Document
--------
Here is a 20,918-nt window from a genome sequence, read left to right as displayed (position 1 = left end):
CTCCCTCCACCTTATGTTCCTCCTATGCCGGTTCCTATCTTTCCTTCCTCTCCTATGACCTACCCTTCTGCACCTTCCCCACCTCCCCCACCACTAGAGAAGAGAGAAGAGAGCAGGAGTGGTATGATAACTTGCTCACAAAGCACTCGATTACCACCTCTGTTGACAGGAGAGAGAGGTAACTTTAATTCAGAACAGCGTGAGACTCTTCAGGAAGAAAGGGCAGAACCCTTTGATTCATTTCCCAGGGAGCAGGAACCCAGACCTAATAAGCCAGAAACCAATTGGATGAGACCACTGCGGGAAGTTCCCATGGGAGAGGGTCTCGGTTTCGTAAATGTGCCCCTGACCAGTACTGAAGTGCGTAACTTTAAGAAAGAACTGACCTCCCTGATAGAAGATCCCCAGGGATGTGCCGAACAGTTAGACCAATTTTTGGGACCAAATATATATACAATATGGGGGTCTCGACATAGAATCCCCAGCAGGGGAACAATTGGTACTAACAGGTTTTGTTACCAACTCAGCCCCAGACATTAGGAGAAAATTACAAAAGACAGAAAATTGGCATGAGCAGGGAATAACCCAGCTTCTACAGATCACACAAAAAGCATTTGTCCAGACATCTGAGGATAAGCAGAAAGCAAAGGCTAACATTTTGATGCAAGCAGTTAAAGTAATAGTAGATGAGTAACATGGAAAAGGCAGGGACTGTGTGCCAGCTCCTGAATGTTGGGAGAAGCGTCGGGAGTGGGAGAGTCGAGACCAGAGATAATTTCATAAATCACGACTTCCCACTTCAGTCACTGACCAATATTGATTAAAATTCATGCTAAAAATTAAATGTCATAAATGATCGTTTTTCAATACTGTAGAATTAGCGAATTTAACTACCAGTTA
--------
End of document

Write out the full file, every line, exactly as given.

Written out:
Here is a 20,918-nt window from a genome sequence, read left to right as displayed (position 1 = left end):
CTCCCTCCACCTTATGTTCCTCCTATGCCGGTTCCTATCTTTCCTTCCTCTCCTATGACCTACCCTTCTGCACCTTCCCCACCTCCCCCACCACTAGAGAAGAGAGAAGAGAGCAGGAGTGGTATGATAACTTGCTCACAAAGCACTCGATTACCACCTCTGTTGACAGGAGAGAGAGGTAACTTTAATTCAGAACAGCGTGAGACTCTTCAGGAAGAAAGGGCAGAACCCTTTGATTCATTTCCCAGGGAGCAGGAACCCAGACCTAATAAGCCAGAAACCAATTGGATGAGACCACTGCGGGAAGTTCCCATGGGAGAGGGTCTCGGTTTCGTAAATGTGCCCCTGACCAGTACTGAAGTGCGTAACTTTAAGAAAGAACTGACCTCCCTGATAGAAGATCCCCAGGGATGTGCCGAACAGTTAGACCAATTTTTGGGACCAAATATATATACAATATGGGGGTCTCGACATAGAATCCCCAGCAGGGGAACAATTGGTACTAACAGGTTTTGTTACCAACTCAGCCCCAGACATTAGGAGAAAATTACAAAAGACAGAAAATTGGCATGAGCAGGGAATAACCCAGCTTCTACAGATCACACAAAAAGCATTTGTCCAGACATCTGAGGATAAGCAGAAAGCAAAGGCTAACATTTTGATGCAAGCAGTTAAAGTAATAGTAGATGAGTAACATGGAAAAGGCAGGGACTGTGTGCCAGCTCCTGAATGTTGGGAGAAGCGTCGGGAGTGGGAGAGTCGAGACCAGAGATAATTTCATAAATCACGACTTCCCACTTCAGTCACTGACCAATATTGATTAAAATTCATGCTAAAAATTAAATGTCATAAATGATCGTTTTTCAATACTGTAGAATTAGCGAATTTAACTACCAGTTA